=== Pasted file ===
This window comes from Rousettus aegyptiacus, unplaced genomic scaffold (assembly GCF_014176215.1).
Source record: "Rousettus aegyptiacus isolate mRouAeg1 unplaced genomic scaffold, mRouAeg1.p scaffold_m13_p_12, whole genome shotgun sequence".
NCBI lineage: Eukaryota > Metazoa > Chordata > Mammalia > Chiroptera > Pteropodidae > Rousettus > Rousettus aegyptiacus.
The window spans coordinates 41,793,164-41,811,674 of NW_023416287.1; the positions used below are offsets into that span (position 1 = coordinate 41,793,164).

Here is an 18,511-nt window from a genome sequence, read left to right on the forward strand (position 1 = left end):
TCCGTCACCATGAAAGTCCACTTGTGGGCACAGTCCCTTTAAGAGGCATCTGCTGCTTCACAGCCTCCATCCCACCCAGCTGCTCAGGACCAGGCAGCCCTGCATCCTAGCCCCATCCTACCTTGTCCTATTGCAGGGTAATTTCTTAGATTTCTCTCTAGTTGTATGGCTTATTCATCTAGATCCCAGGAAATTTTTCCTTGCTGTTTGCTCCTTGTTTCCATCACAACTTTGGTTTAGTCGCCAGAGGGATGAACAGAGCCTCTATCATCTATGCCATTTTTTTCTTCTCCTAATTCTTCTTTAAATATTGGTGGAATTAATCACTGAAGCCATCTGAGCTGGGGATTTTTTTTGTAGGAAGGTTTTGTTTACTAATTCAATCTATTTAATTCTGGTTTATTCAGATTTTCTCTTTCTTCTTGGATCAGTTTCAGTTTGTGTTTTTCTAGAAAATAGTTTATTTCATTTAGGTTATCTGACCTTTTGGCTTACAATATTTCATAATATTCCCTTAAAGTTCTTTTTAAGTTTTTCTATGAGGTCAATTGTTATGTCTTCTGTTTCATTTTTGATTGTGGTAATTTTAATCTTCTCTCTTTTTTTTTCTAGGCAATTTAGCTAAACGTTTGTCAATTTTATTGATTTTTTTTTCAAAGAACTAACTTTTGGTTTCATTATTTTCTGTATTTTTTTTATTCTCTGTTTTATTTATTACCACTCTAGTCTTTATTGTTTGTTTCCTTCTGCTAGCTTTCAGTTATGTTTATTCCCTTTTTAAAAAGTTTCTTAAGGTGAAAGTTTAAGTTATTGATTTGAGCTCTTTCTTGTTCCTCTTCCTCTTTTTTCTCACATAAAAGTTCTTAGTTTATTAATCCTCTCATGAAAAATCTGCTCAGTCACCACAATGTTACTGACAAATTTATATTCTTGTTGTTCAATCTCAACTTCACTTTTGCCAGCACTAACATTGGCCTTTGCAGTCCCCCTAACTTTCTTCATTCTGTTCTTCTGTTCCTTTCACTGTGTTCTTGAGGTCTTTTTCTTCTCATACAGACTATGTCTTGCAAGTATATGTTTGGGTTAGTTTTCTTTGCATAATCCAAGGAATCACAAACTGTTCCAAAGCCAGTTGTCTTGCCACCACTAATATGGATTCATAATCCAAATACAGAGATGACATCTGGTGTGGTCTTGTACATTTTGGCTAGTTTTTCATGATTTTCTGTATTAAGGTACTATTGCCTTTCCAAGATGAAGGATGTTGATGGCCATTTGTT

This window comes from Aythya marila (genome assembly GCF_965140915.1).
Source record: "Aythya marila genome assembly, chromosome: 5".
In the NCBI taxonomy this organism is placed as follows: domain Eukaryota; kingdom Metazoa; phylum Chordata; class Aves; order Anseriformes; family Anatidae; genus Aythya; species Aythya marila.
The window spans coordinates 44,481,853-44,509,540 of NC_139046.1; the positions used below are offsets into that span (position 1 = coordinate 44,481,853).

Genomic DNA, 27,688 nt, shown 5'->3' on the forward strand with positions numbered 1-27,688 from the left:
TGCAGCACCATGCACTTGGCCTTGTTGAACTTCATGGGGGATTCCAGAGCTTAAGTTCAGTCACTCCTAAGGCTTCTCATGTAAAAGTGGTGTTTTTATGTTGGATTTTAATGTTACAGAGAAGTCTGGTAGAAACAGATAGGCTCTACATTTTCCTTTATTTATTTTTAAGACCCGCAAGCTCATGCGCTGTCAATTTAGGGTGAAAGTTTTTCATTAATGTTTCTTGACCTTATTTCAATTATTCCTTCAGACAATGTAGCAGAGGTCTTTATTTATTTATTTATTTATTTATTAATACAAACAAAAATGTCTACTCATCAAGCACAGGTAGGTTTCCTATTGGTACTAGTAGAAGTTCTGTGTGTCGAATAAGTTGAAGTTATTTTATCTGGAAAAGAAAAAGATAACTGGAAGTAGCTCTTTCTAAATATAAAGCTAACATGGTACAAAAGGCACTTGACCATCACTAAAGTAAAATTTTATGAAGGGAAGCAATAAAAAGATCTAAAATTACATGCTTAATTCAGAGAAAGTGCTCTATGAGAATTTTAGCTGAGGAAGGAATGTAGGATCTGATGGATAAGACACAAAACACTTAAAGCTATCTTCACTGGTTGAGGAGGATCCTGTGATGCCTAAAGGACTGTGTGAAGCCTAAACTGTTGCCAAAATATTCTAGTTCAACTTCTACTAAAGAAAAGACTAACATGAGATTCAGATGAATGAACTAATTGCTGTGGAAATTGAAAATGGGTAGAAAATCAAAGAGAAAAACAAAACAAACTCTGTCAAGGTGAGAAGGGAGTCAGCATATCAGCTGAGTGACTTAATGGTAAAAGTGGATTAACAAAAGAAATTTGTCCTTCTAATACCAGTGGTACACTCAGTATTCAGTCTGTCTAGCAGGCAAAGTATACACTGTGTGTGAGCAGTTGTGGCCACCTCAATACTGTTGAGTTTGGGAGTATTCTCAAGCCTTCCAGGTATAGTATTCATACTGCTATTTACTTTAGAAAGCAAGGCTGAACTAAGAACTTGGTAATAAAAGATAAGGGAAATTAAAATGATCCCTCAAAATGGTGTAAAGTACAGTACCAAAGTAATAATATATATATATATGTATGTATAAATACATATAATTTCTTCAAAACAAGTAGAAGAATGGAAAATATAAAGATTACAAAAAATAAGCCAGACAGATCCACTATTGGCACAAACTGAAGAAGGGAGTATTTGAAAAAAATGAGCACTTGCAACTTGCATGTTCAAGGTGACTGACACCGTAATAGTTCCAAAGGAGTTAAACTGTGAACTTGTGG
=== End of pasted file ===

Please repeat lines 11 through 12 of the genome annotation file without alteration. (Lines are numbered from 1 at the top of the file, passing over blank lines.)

Genomic DNA, 27,688 nt, shown 5'->3' on the forward strand with positions numbered 1-27,688 from the left:
TGCAGCACCATGCACTTGGCCTTGTTGAACTTCATGGGGGATTCCAGAGCTTAAGTTCAGTCACTCCTAAGGCTTCTCATGTAAAAGTGGTGTTTTTATGTTGGATTTTAATGTTACAGAGAAGTCTGGTAGAAACAGATAGGCTCTACATTTTCCTTTATTTATTTTTAAGACCCGCAAGCTCATGCGCTGTCAATTTAGGGTGAAAGTTTTTCATTAATGTTTCTTGACCTTATTTCAATTATTCCTTCAGACAATGTAGCAGAGGTCTTTATTTATTTATTTATTTATTTATTAATACAAACAAAAATGTCTACTCATCAAGCACAGGTAGGTTTCCTATTGGTACTAGTAGAAGTTCTGTGTGTCGAATAAGTTGAAGTTATTTTATCTGGAAAAGAAAAAGATAACTGGAAGTAGCTCTTTCTAAATATAAAGCTAACATGGTACAAAAGGCACTTGACCATCACTAAAGTAAAATTTTATGAAGGGAAGCAATAAAAAGATCTAAAATTACATGCTTAATTCAGAGAAAGTGCTCTATGAGAATTTTAGCTGAGGAAGGAATGTAGGATCTGATGGATAAGACACAAAACACTTAAAGCTATCTTCACTGGTTGAGGAGGATCCTGTGATGCCTAAAGGACTGTGTGAAGCCTAAACTGTTGCCAAAATATTCTAGTTCAACTTCTACTAAAGAAAAGACTAACATGAGATTCAGATGAATGAACTAATTGCTGTGGAAATTGAAAATGGGTAGAAAATCAAAGAGAAAAACAAAACAAACTCTGTCAAGGTGAGAAGGGAGTCAGCATATCAGCTGAGTGACTTAATGGTAAAAGTGGATTAACAAAAGAAATTTGTCCTTCTAATACCAGTGGTACACTCAGTATTCAGTCTGTCTAGCAGGCAAAGTATACACTGTGTGTGAGCAGTTGTGGCCACCTCAATACTGTTGAGTTTGGGAGTATTCTCAAGCCTTCCAGGTATAGTATTCATACTGCTATTTACTTTAGAAAGCAAGGCTGAACTAAGAACTTGGTAATAAAAGATAAGGGAAATTAAAATGATCCCTCAAAATGGTGTAAAGTACAGTACCAAAGTAATAATATATATATATATGTATGTATAAATACATATAATTTCTTCAAAACAAGTAGAAGAATGGAAAATATAAAGATTACAAAAAATAAGCCAGACAGATCCACTATTGGCACAAACTGAAGAAGGGAGTATTTGAAAAAAATGAGCACTTGCAACTTGCATGTTCAAGGTGACTGACACCGTAATAGTTCCAAAGGAGTTAAACTGTGAACTTGTGG